The developer for one of the biggest game releases of 2015 is worried about the resolution output of the Xbox One.
The Witcher 3 designer Damien Monnier of studio CD Projekt Red took to Twitter yesterday to answer some questions about his upcoming game. One fan asked if he should play on a PC that only just meets the minimum specifications or on an Xbox One, and Monnier’s responded that he’d go with the PC. He noted that the Xbox One release of The Witcher 3 will only render 900 horizontal lines of resolution where the PC and PlayStation 4 versions have 1,080. Monnier feels like this is a substantial difference.
@wimonsehr@fabiandoehla mmmm tricky I'd need to compare both, even though xbox >minimum, but I'd say PC for the resolution alone.
While this might scare some people away from the Xbox One release, Monnier elaborated that people who get The Witcher 3 on Microsoft’s console will still get the whole experience.
“It’s fine [on Xbox One],” he wrote on Twitter. “[It] is just the resolution really. [It’s] 900p versus 1080p for PS4. The game is the same.”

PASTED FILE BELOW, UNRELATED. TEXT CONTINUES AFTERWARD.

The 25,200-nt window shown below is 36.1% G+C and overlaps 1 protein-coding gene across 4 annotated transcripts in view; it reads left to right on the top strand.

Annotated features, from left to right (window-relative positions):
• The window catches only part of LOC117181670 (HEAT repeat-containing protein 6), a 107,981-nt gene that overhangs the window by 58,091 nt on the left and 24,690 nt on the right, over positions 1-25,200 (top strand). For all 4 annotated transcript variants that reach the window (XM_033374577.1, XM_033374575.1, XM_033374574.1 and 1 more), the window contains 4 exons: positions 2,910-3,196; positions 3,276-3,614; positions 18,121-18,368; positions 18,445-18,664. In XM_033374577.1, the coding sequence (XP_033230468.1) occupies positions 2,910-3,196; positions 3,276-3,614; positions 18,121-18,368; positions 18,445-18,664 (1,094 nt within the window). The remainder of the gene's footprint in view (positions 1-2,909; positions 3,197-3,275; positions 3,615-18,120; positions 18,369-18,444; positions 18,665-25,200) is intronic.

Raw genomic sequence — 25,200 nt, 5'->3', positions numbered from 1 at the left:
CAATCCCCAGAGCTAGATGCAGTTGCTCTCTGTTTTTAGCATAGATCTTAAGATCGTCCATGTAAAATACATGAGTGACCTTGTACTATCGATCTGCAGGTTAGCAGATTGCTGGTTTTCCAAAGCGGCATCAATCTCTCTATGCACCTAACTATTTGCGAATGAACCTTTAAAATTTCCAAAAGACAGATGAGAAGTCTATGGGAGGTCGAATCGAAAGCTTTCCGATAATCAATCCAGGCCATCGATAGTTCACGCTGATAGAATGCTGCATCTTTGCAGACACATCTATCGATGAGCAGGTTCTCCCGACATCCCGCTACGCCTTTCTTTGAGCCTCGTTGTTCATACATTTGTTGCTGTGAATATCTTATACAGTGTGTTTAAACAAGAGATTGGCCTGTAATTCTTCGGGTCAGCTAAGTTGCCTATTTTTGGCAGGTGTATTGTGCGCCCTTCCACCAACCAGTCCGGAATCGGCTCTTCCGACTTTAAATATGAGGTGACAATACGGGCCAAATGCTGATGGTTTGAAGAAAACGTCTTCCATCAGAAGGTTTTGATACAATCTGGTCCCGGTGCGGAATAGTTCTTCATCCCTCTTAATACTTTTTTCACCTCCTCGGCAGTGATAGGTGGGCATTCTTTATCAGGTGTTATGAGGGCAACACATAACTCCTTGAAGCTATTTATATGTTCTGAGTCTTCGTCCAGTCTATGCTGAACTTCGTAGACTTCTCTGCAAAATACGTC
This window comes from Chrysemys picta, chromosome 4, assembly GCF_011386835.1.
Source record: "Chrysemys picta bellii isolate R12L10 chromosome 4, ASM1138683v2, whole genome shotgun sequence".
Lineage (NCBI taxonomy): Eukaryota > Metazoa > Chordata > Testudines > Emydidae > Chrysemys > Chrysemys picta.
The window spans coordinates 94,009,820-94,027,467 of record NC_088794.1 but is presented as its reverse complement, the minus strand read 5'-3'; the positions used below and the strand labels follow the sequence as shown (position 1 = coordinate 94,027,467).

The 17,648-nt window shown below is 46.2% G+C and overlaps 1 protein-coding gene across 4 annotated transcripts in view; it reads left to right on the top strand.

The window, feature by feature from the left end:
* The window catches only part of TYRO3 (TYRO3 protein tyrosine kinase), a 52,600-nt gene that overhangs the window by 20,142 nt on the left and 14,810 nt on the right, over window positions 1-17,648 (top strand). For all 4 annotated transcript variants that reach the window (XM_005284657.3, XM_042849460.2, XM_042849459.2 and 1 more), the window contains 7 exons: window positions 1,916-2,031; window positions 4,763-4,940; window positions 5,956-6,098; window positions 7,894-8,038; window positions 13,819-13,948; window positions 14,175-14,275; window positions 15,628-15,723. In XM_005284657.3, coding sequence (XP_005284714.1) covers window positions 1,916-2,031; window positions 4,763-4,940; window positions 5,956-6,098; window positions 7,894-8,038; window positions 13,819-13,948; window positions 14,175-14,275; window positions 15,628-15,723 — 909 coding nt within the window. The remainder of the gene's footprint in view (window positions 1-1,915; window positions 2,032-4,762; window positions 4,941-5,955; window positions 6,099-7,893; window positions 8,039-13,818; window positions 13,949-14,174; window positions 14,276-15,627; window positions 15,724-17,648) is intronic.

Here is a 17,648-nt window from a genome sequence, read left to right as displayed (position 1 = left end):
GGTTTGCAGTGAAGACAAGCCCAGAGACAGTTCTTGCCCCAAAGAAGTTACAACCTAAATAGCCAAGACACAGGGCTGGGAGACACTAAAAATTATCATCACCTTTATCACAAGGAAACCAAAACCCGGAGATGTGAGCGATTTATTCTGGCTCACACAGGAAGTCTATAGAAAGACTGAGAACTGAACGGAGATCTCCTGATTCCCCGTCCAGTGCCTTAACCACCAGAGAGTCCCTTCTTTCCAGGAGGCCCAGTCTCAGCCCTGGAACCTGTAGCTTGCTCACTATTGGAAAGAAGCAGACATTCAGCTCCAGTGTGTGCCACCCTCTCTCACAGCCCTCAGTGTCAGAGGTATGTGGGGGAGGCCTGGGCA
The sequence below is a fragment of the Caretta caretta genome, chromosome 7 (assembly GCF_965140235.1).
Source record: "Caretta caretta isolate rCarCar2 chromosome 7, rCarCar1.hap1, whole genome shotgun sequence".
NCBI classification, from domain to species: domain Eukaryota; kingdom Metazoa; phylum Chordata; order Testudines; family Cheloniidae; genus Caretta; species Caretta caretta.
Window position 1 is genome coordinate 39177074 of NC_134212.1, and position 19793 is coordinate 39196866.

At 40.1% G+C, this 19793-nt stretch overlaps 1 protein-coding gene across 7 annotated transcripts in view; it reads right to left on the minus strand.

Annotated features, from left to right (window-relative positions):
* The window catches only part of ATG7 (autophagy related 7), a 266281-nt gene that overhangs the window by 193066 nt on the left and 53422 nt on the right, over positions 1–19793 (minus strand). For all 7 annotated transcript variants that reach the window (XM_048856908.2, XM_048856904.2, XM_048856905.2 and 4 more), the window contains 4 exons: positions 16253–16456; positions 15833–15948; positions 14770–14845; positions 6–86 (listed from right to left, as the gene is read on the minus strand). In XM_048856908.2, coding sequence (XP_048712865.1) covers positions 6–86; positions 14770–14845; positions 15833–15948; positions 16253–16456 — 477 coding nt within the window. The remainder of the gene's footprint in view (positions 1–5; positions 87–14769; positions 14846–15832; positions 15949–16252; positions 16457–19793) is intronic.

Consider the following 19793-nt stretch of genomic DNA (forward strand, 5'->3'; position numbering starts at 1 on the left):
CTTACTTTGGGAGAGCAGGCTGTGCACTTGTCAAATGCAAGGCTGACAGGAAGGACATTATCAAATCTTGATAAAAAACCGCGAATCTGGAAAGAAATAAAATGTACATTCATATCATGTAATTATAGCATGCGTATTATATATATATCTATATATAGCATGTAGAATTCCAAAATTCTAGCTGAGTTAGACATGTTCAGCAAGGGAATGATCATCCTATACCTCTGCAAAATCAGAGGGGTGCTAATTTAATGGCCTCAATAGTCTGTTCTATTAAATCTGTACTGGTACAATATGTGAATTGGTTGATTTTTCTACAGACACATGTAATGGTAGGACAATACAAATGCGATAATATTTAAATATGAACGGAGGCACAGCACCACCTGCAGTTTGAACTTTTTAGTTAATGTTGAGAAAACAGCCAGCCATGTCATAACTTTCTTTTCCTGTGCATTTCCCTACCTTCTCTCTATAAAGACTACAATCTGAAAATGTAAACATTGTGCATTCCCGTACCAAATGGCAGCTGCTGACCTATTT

This led several Xbox One owners to ask Monnier if the studio would try to get The Witcher 3 up to 1080p on Microsoft’s box after it updates the system’s development kit to take advantage of DirectX12. This is the programming interface that enables games to talk to the GPU, and Microsoft is promising a significant improvement to things like framerate for games that take advantage of DX12. But Monnier was not optimistic that this will make enough of a difference.
“I think any resolution changes would require a much bigger change from Microsoft than the DX12 upgrade, to be honest,” he tweeted.
But the designer did say his team will give it a shot.
“Of course we’ll try,” he tweeted to some fans. “I just don’t want to promise anything unless I can deliver. That’s all.”
Resolution was a hot topic when the PlayStation 4 and Xbox One consoles launched in November 2013. Releases that debuted on both systems regularly had a better resolution or higher frame rate than on the Sony box.
The furor over this has died down somewhat as more publishers and developers have found parity on both devices. And even the games that have a difference on paper don’t really look all that different to the naked eye when you’re playing.
But when a developer flat out says that the resolution is the reason he’d pick one version over the other, that will probably factor into the decision-making process of people wondering which version to buy.